The result is a spacious and efficient town with wide streets, easily navigated grid road network and reliable fresh water access. Adelaide is also the only city of its size in the world (of 1.2 million + people) which has its town centre completely encircled by a belt of parklands and green reserves.
Today Light's statue resides on a hill just north of the city he designed where he can watch its progress.
A masked character, (a cheeky one too!), who formed part of the Dragon dance parade in Chinatwon in Fortitude Valley in Brisbane. This was part of the Chinese New Year Celebrations, where the Valley Chinatown is packed and full of noise and food and fun, all amongst the sub tropical humidy of Brisban'e summer, for a moment I felt like I was back in SE Asia.
A Greek Orthodox church in the northern suburbs of Brisbane, Australia. Polarised, & I have used a wide angled lens, and tried to get the centre vertical of the right side of the tower perpendicular, leaving the left & right sides to fall where they will.
"Immigration by Greeks to Australia began in the middle of the nineteenth century. On the 29th May 1898, the foundations of the first Greek Orthodox Church, the Holy Trinity, were laid.
The first priest to serve the religious needs of the Greek Orthodox in Sydney and Melbourne was Archimandrite Dorotheos Bakaliaros (c. 1896). In March 1924, the Metropolis of Australia and New Zealand was established under the Ecumenical Patriarchate. The first Metropolitan of the new province of the Ecumenical Thronos was Christoforos (Knitis) of Serres. In 1929 Metropolitan Christoforos returned to his homeland, Samos. He died on the 7th August, 1959.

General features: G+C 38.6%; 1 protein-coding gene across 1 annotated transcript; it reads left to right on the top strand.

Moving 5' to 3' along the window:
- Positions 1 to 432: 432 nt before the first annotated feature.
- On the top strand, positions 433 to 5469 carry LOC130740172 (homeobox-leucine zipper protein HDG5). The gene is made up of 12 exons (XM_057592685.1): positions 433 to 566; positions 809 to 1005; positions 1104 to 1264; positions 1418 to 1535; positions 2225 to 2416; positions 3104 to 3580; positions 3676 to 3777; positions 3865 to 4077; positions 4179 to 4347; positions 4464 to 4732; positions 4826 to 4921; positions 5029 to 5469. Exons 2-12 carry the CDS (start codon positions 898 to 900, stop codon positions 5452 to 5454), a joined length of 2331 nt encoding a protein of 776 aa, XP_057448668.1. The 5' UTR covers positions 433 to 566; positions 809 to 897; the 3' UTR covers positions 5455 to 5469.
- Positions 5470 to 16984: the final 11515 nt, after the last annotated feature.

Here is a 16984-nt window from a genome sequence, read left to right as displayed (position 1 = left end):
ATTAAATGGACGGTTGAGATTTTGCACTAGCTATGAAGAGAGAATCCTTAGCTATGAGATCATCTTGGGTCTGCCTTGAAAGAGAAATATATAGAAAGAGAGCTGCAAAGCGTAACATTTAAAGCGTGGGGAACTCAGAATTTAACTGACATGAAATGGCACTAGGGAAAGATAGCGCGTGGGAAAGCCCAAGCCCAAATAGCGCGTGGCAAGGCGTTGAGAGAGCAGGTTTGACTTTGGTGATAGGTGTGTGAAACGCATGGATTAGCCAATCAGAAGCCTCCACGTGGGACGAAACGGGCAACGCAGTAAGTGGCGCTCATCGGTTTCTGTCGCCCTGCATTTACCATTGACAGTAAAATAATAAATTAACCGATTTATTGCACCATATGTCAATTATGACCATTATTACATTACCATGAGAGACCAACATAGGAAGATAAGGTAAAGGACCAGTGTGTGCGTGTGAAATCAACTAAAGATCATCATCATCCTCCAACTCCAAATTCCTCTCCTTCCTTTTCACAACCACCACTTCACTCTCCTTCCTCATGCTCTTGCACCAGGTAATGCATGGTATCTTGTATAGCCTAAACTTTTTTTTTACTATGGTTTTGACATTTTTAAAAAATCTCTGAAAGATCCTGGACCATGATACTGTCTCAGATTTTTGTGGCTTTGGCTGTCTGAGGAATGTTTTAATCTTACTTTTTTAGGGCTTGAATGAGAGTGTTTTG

By 1927 there were more than 10000 Greeks residing in Australia. Greek Orthodox Communities were established in the cities of Perth, Brisbane, Port Pirie and Darwin. However, the only communities with churches were those of Sydney, Melbourne and Port Pirie. In 1931 Timotheos (Evangelinidis) was elected as the second Metropolitan of Australia and New Zealand, and arrived in Australia on the 28th January 1932. He presided over the Church of Australia and New Zealand until 1947 when he was elected Metropolitan of Rhodes."
More information can be found here:
There was a 2nd wave of immigration to Australia after World War 2, and currently, with the economic problems in Greece, immigration has again increased in a new 3rd wave of immigration.